The attention paid over the past decade to reducing medical errors in the hospital setting has reduced deaths, infections and injuries caused by other surgical and hospital errors — and now there's a call for similar attention on outpatient procedures.
A review by the American Medical Association Center for Patient Safety found limited research of outpatient safety issues. The organization detailed their findings in a December 2011 report.
"We still know very little about patient safety in the ambulatory setting, and next to nothing about how to improve it," the report read.
MPR medical analyst Dr. Jon Hallberg discussed the report with MPR's Tom Crann this week. Hallberg is a physician in family medicine at the University of Minnesota and director of the Mill City Clinic.
An edited transcript of that discussion is below.
Tom Crann: I know it may seem simple here, but let's lay out the difference between inpatient and outpatient or ambulatory care, as it's sometimes called.
Dr. Jon Hallberg: Well, I think it's as simple as this — that if you are inpatient, you are staying overnight. That's really the bottom line difference there. Ambulatory implies that you walk in and you walk out. So it's a same-day situation.
Crann: Okay. Now there are a lot more clinical visits than hospital stays on a regular basis. That's the way we interface with the medical system, usually in a clinic visit, whatever that is.
Hallberg: That's right.
Crann: So give us an example of the numbers.
Hallberg: Well, they estimate there's something like a 300-to-1 ratio — that 300 people will go to an outpatient setting versus an overnight stay. So the vast majority of our interaction with the health care system is that same-day situation.
Crann: And have the guidelines and protocols and procedures for clinics been as strict as they are in hospital settings?
Hallberg: Not at all. This is really where this is coming from. They looked at ten years of data, and they found that, you know, it's almost like a lost decade — that there was so much focus on what happens in the hospital setting — reducing "never events," that people cannot die, they can't have the wrong part of the body operated on — that we've just sort of forgotten that there's this huge interaction with health care that has been not really looked at.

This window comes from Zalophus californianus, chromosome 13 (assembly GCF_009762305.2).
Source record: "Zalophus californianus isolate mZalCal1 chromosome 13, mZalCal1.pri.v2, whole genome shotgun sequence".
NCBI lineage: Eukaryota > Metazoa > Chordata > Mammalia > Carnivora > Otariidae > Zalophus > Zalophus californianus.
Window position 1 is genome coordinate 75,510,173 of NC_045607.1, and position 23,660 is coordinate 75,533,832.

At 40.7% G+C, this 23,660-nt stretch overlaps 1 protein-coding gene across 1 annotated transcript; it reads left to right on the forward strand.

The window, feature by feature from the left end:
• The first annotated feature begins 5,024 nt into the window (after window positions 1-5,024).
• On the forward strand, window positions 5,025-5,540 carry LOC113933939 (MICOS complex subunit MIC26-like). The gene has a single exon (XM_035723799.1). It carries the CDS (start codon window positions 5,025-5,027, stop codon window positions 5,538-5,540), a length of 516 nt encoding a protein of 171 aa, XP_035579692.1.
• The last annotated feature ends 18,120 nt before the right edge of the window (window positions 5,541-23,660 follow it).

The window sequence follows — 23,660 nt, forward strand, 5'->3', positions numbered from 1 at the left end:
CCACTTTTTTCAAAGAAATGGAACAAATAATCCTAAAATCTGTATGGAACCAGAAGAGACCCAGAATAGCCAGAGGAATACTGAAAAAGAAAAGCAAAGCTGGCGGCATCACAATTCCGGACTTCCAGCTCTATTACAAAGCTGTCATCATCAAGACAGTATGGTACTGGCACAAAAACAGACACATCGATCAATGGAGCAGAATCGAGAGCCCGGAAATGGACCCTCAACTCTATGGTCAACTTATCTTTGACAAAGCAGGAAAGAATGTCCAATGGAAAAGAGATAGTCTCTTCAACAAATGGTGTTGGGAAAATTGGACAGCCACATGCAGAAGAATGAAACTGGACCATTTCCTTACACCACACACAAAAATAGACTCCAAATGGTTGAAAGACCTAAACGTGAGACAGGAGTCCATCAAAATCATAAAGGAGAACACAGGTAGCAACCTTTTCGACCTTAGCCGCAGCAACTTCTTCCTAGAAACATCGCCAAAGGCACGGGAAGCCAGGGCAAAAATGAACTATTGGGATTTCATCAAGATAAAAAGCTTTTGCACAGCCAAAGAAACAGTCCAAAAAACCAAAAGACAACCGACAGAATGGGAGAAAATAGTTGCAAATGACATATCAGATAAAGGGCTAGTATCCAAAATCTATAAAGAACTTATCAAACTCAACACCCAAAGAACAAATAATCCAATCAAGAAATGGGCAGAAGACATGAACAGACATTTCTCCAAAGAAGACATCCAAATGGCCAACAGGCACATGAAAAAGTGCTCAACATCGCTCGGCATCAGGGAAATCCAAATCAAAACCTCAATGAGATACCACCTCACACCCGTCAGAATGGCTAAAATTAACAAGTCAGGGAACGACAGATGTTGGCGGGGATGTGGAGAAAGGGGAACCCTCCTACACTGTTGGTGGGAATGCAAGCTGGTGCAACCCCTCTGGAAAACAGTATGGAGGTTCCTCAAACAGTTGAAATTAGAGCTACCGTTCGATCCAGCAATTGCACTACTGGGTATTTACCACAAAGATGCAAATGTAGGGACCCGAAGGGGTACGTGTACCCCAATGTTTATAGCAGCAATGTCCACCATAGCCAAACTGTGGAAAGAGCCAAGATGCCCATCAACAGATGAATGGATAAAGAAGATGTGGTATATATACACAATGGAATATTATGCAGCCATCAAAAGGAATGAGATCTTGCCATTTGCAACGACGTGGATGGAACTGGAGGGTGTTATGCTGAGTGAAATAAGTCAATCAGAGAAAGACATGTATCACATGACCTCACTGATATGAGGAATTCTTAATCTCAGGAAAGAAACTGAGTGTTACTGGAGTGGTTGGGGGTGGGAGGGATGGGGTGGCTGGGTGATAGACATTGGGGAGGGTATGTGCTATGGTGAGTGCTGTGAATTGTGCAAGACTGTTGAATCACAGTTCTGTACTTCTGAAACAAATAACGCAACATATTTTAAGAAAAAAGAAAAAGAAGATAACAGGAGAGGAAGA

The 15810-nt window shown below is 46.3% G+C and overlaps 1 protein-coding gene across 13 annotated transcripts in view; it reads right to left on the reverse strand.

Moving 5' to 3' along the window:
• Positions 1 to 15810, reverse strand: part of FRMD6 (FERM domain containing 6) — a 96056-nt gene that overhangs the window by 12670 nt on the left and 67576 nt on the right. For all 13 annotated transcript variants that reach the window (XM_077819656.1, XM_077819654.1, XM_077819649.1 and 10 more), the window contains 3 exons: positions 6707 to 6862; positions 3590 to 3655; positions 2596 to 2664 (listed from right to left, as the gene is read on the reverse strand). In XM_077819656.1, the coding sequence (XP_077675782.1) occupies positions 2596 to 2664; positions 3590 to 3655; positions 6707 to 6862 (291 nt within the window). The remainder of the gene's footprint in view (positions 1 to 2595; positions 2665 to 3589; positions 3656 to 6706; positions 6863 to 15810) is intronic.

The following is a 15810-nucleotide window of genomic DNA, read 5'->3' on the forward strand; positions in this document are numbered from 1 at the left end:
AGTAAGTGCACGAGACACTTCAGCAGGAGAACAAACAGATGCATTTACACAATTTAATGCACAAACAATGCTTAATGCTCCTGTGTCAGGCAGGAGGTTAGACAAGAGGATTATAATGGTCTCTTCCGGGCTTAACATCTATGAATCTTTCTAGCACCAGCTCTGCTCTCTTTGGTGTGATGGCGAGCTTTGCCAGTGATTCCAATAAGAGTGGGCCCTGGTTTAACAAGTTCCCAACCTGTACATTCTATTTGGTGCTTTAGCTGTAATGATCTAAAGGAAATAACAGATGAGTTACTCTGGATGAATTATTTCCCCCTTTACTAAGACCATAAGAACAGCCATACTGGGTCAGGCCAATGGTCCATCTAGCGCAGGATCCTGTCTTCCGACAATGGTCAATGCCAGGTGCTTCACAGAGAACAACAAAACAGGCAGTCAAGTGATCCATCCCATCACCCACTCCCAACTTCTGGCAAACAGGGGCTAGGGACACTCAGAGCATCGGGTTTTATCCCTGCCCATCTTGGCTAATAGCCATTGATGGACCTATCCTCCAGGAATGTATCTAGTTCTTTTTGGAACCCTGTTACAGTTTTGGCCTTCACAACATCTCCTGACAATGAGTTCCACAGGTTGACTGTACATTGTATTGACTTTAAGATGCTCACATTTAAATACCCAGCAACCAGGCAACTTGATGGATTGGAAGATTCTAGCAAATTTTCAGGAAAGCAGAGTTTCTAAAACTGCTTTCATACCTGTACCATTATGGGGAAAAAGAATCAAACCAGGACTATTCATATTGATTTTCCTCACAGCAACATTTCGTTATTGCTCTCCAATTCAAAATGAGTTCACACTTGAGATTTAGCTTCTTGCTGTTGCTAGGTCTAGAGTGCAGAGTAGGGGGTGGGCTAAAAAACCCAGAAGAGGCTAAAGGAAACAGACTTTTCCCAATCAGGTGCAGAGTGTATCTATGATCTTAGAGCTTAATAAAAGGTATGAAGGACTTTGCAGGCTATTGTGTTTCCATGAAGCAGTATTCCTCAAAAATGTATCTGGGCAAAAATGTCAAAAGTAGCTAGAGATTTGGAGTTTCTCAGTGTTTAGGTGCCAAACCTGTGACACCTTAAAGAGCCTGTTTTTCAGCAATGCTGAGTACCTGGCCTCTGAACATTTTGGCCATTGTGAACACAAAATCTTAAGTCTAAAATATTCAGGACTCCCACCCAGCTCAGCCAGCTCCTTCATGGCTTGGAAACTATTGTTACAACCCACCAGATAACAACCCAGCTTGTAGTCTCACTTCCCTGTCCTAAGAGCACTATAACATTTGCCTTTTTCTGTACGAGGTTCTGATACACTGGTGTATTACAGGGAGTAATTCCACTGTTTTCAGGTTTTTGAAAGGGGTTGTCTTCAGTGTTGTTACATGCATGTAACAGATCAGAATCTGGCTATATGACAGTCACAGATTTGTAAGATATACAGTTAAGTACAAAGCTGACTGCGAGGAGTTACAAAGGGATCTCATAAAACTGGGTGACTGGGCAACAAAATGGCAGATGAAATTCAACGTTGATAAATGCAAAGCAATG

Crann: Now the tracking of hospital errors and the accountability — it's been tracked and made public pretty closely these days in the last few years, but given the volume here of outpatient visits, do we have a good sense of how often errors are happening?
Hallberg: Not at all. In fact, when all of this really became apparent in 1999 when the first study came out looking at these awful events that could happen potentially in hospitals, it was all over the news. And now they're sort of saying... that we just don't have a firm sense of how many people might be dying, for example, from medical errors. So this is a brand new area that's being looked at, and the AMA commissioned a study that looked at dozens of studies over the last decade to try and get a handle on this.
Crann: In a hospital setting, you're talking about operating on the wrong leg or something like that, but what kinds of things are we talking about here in the clinic, for example, what kinds of errors?
Hallberg: They broke it down to the top six errors, as far as categories, and they go from medication errors, such as prescribing the wrong medication or the wrong dose, diagnostic errors, simply making the wrong diagnosis, laboratory errors — for example, getting a critical lab value back and not conveying that to a patient — and frankly, not having the right clinical knowledge for a problem, and then looking at communication issues and administration problems.
Crann: Are there recommendations in this report about ways to address these errors?
Hallberg: No, not yet. So this is a little unusual in the sense that I think they're just sort of stating the case that there is a problem or no doubt that there is some kind of a problem, but we really need now to address it (and look at) how are we going to remedy some of this.
Crann: In your experience, can you point to some examples of good procedures that are in place and are working?
Hallberg: I can think of one great example that takes sort of a laboratory issue and a medication issue and combines them. Many, many people are on a drug called Coumadin or warfarin. It's a blood thinner. And people who have had heart valves replaced or they have an irregular heartbeat, this medication prevents clots from forming. And it's truly life saving, but at the same time, it can make the blood too unsticky, too thin, and that can result in problems. So it has to be monitored very, very carefully. And for years, doctors' offices were responsible themselves for monitoring this. It was a total sort of by the skin of your teeth, gut feeling kind of 'how do you adjust the meds?'
A few years ago, we put a combined group together and we have a Coumadin clinic now through Fairview and the University (of Minnesota). Any one of my patients who's on this medication goes through that. I know that by having pharmacists, people who really understand the nature of this medication, that their actions have saved lives. And I think that's a great example of where we need to do more of that kind of thing in the outpatient or clinic setting.
(Interview edited and transcribed by MPR reporter Madeleine Baran)